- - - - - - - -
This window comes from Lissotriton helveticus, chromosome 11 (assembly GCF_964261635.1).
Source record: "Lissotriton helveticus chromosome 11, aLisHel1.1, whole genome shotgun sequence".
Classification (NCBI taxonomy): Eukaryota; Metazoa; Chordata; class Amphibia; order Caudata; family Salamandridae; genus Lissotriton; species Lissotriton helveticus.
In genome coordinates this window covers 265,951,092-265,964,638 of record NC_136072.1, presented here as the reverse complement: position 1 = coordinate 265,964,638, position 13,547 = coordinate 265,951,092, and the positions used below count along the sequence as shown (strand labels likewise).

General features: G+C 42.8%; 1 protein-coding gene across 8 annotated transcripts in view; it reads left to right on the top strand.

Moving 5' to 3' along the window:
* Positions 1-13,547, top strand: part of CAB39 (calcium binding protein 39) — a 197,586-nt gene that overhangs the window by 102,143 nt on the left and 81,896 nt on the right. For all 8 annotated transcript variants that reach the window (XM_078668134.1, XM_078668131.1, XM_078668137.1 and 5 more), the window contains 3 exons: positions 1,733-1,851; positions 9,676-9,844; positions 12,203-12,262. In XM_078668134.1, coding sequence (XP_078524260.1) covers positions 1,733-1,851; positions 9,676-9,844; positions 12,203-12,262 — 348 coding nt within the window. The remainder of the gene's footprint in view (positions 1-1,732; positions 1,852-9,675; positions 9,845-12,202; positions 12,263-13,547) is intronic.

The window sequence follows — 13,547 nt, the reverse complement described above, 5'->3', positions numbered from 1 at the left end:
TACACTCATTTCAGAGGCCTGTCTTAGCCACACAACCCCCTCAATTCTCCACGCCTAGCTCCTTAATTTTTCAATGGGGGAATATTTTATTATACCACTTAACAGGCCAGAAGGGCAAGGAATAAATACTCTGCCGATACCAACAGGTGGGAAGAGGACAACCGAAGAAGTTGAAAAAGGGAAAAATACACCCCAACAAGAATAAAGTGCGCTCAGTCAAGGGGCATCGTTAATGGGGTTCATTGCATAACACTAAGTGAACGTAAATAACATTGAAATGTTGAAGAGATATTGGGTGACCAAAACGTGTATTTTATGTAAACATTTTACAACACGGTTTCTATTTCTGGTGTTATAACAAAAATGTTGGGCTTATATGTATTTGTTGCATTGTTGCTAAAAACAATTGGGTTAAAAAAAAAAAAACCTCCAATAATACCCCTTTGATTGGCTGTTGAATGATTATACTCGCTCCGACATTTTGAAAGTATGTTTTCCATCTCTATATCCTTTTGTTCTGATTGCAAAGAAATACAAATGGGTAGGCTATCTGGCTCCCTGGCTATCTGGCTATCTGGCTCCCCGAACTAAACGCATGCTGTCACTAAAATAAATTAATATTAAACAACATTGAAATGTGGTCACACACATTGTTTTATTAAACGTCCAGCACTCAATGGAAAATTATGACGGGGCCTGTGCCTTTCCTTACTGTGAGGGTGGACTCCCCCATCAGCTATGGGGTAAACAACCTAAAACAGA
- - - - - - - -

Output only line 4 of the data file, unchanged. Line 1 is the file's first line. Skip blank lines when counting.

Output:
In genome coordinates this window covers 265,951,092-265,964,638 of record NC_136072.1, presented here as the reverse complement: position 1 = coordinate 265,964,638, position 13,547 = coordinate 265,951,092, and the positions used below count along the sequence as shown (strand labels likewise).